8. Largest travelling museum of classic cars:

If the Mille Miglia ended in 1957, then what is happening in Brescia now?
In 1977, the Mille Miglia was reborn as a regularity race for classic and vintage cars. Participation is limited to cars, produced no later than 1957. And had attended or were registered in the original races. Currently, it is the largest travelling museum of classic cars and draws thousands of spectators, from all across the globe, to Italy during the event.

Between 1958 and 1961, an attempt had been made to revive the race as a rallying-like round trip at legal speeds with a few stages driven at full speed, but it failed to endure. The third version of Mille Miglia is in its 36th year now, and still going strong.

9. The roadmap to victory:

The route of the race undergoes change every year. Although it starts in Brescia and passes through Rome and back, different places are included in the route each year. This allows the regulars to view diverse Italian roads and locales, adding to the excitement of the race. This year it passes through Mantua, Ferrara, with the first leg ending at Cervia. The following day, it crosses Cortona to reach Rome, and from Seina to finish the third day at Parma. Finally, it will take the participants through Bergamo, back to Brescia.

10. Anyone can participate in the Mille Miglia:

The most important piece of information is that you too can participate in the Mille Miglia. Where’s the catch, you ask? The two prerequisites for participation are that, you own a car which is eligible as a certified Mille Miglia car, and two, that you can spare €7000 (which is approximately Rs. 5.6 lakh) as entry fee. Unless, of course, you can get Mercedes or Alfa Romeo to sponsor you as part of their team, then you won’t have to fulfill these requirements. After that, it’s just a matter of four days of long stretches at the wheel, with overnight rest stops and challenging regularity time trials. It’s a true test of stamina for both man and machine.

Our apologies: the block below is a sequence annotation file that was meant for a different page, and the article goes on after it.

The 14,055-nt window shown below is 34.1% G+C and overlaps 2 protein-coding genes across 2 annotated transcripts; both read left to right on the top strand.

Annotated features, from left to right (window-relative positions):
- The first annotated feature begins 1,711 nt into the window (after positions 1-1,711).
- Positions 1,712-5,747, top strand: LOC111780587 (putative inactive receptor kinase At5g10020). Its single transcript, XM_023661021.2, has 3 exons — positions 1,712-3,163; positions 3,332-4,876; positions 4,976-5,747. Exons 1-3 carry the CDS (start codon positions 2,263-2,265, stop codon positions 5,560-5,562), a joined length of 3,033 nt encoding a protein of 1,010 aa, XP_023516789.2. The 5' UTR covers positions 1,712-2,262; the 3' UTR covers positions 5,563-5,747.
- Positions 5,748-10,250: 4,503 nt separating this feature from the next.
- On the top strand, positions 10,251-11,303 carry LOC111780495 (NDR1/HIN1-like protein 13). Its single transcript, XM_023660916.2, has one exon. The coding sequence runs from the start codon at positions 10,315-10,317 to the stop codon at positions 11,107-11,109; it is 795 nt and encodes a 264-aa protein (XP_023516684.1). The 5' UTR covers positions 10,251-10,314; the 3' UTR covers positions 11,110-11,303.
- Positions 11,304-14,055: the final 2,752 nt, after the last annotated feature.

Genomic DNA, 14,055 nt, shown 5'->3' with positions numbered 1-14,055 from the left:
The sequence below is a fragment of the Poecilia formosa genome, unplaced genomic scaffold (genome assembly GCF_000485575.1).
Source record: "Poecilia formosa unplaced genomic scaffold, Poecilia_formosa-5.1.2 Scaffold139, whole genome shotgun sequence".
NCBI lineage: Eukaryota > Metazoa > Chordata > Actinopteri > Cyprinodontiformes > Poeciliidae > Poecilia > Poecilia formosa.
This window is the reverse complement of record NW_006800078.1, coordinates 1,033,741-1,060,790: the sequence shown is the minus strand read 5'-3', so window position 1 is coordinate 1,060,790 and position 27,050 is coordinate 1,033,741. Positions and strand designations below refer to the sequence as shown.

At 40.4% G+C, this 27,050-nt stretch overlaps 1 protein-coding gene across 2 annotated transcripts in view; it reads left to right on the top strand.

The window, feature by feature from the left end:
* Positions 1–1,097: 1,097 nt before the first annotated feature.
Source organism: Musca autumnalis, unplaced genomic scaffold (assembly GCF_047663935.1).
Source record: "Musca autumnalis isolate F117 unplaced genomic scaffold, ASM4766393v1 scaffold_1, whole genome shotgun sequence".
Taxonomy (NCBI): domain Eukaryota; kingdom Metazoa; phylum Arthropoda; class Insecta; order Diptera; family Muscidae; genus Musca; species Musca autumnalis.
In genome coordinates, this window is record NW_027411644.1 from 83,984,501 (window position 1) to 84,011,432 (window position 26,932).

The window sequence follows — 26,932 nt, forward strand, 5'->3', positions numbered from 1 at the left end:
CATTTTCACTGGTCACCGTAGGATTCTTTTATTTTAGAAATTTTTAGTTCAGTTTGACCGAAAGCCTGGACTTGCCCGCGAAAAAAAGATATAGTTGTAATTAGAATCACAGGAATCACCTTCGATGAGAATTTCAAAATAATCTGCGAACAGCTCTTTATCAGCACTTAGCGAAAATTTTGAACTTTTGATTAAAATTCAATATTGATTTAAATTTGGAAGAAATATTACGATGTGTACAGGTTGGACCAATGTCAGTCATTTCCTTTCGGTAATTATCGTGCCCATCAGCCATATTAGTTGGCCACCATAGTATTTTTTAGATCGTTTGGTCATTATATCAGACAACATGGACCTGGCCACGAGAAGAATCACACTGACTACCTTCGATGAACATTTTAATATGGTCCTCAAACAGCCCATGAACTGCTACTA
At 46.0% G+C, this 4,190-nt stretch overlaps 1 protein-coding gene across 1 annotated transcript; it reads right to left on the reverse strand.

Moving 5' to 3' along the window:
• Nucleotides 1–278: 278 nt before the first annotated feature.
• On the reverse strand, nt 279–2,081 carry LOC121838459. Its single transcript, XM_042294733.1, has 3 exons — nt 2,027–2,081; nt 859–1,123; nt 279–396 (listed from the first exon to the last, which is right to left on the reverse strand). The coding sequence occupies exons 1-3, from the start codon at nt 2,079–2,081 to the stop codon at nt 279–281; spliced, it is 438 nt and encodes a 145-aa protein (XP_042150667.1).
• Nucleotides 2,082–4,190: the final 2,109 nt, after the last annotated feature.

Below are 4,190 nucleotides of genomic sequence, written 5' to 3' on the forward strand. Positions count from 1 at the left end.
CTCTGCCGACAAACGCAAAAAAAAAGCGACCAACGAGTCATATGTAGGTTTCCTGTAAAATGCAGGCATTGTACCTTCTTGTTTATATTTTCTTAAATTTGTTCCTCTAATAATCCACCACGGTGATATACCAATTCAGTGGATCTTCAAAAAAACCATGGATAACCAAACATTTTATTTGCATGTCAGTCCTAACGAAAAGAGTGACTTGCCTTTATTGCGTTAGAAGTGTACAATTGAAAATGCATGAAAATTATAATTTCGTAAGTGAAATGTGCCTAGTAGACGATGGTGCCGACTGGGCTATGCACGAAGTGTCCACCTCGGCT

An unforgettable race

Tazio Nuvolari, a Mille Miglia legend, told his friends that driving in this race was like drinking an exotic cocktail. “You might not be able to name all of the ingredients, but once you have sampled it, you could never forget the taste.”

In an era in which races for sports cars enjoyed a following far superior to those of Formula 1, Mille Miglia overshadowed all other Italian competition, generating inevitable envy and jealousy. Now, with these facts, you too can make other motor-heads envious of your motorsports knowledge.

Evo India